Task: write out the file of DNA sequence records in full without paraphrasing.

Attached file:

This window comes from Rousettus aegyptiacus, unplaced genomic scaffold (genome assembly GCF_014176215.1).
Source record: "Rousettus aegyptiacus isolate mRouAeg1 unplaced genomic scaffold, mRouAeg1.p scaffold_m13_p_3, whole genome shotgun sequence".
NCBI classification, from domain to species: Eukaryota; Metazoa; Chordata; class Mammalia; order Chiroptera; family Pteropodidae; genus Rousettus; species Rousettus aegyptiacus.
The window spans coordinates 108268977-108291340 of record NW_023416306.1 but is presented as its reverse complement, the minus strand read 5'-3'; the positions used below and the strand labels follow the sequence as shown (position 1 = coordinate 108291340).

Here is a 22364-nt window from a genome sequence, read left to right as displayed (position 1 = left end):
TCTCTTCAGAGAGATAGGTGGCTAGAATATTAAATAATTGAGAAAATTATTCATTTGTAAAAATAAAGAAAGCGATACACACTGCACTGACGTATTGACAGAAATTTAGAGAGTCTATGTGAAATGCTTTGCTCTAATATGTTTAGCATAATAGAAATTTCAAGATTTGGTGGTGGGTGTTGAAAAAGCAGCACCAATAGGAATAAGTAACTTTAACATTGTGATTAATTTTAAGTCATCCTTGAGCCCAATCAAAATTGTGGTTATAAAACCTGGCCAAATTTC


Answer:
This window comes from Rousettus aegyptiacus, unplaced genomic scaffold (genome assembly GCF_014176215.1).
Source record: "Rousettus aegyptiacus isolate mRouAeg1 unplaced genomic scaffold, mRouAeg1.p scaffold_m13_p_3, whole genome shotgun sequence".
NCBI classification, from domain to species: Eukaryota; Metazoa; Chordata; class Mammalia; order Chiroptera; family Pteropodidae; genus Rousettus; species Rousettus aegyptiacus.
The window spans coordinates 108268977-108291340 of record NW_023416306.1 but is presented as its reverse complement, the minus strand read 5'-3'; the positions used below and the strand labels follow the sequence as shown (position 1 = coordinate 108291340).

Here is a 22364-nt window from a genome sequence, read left to right as displayed (position 1 = left end):
TCTCTTCAGAGAGATAGGTGGCTAGAATATTAAATAATTGAGAAAATTATTCATTTGTAAAAATAAAGAAAGCGATACACACTGCACTGACGTATTGACAGAAATTTAGAGAGTCTATGTGAAATGCTTTGCTCTAATATGTTTAGCATAATAGAAATTTCAAGATTTGGTGGTGGGTGTTGAAAAAGCAGCACCAATAGGAATAAGTAACTTTAACATTGTGATTAATTTTAAGTCATCCTTGAGCCCAATCAAAATTGTGGTTATAAAACCTGGCCAAATTTC